Friday, April 18, 2014

McCutcheon Tarnishing the Name of Free Speech

Whatever rationalizations 5 Supreme Court justices had to rule in favor of Citizens United and McHutcheon, let's get to the heart of the matter and cut away this fluff about free speech.
Citizens United and McHutcheon are about exertion of naked corporate power while free speech is just a flimsy mask to cover up the ugly face of corruption.

These 5 out-of-touch Supreme Court justices that ruled the aggregate $123,000 campaign donation limits as unconstitutional under the First Amendment are wrong on logic, law and history. It was not McCutcheon's constitutional right that was being violated. Money is nowhere in the first Amendment. It is an illegitimate court- created doctrine. 

Yet predictably so, first Amendment freedom of speech is the cover that Shawn McCutcheon used in his published op-ed titled: DonationCaps Hurt Democracy

Since the earliest days of our republic we have been able to express that freedom by contributing money to the political candidates of our choosing... Getting rid of aggregate limits is not about corrupting democracy — it is about practicing democracy and being free.”

Supreme Court chief justice John Roberts echoed this “see no evil” denial of corruption by quoting the Citizen's United ruling, claiming "ingratiation and access … are not corruption".  Basically the only thing that qualifies as corruption under Robert’s overly narrow and disingenuous definition of “quid pro quo corruption” is the image of a late 19th century-style robber baron directly placing a sack of bribe money on the desk of one of their compliant congresspersons.

Where is there not corruption? McCutcheon slammed his foot on the accelerator as far as speeding up this vicious cycle of corruption where the corporate elite buy politicians that will give them bailouts, subsidies, tax breaks and deregulation. Making the already rich even richer under these eviscerated election spending laws will empower and enable them to buy even more politicians in the next election eventually locking in a long term bi-partisan corporatist majority. This vicious cycle of corruption is basically the inverse mirror image version of the Republican’s recurring nightmare vision of the poor and minorities voting in mass to secure themselves endless welfare benefits and locking in a permanent Democratic majority.
Futhermore how can this be “speech” if the plutocrat billionaires celebrate secrecy and want to hide the identity of which donor is bankrolling which campaign ad (an issue that the filibustered DISCLOSE act would have addressed)?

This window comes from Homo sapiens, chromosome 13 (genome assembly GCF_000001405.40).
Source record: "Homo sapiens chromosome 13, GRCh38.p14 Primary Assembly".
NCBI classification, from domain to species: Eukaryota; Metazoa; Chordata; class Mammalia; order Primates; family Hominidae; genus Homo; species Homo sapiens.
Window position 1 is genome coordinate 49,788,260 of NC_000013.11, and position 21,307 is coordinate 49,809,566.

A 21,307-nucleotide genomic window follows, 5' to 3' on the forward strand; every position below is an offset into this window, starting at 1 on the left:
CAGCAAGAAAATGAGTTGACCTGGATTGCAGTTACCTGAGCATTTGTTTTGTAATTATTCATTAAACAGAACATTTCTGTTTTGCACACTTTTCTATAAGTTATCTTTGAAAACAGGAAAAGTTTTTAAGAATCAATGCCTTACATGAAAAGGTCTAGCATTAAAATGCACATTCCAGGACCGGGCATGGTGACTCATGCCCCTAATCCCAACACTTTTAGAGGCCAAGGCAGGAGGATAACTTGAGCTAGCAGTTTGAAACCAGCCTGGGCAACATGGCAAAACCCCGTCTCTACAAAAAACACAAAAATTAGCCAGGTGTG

These rulings made in the flowery and friendly name of free speech would not be so dangerous and corrupting if the distribution of wealth and income in this nation weren’t already so grotesquely skewed into the hands of so few. The richest four hundred Americans now have more wealth than the poorest 150 million Americans put together. That is why in 2010 the 0.01% of richest Americans accounted for one fourth of all the money given to politicians, parties and political action committees.

Shaun McCutcheon himself has made an irritating display of inverted patriotism, revisionist freedom and feigned allegiance to founding principles by making donations of the symbolically significant $1,776 to 15 different candidates.

However, the Shaun McCutcheon definition of freedom applies to only about 600 people in the whole entire nation. Only 591 donors in the entire country gave the maximum allowance of $46,200 to federal candidates in 2012, according to data from Center for Responsive Politics. So few people have both the desire and the ability to do such a feat that this is a freedom not worth defending.

But according to the Robert's Court, the purported constitutional right of a few hundred super-rich plutocrats to spend virtually unlimited sums on campaign contributions is more important than congress’s right to regulate campaign spending.

Public financing of campaigns would cause the conspirators for a permanent corporatist political majority to squeal like a tortured pig in resistance. But the legislators themselves might actually like robust campaign finance reform. It would give them the freedom to be authentic and to actually do their job instead of spending every possible remaining moment of their week dialing for dollars. If only candidates were not on such a constant uphill treadmill have to raise so many millions for media buys, the 0.1% would not have such a hammerlock control over our political process.

Giving private money free reign to interfere with our public decision making is an endorsement of highly concentrated power. The dispersion and accountability of power is the key to a thriving democracy. That is why we need respect people's ability to run for office without being tethered to corporate money and for politicians who are already in office to not have to be dependent upon the corporate elite to give them the cash they need to run in the first place. Isn’t it only fair for broadcasters provide free air time to candidates in exchange for use of our airwaves? Or is that an arrangement which is forbidden because would foil the evil plot of the oligarchs?

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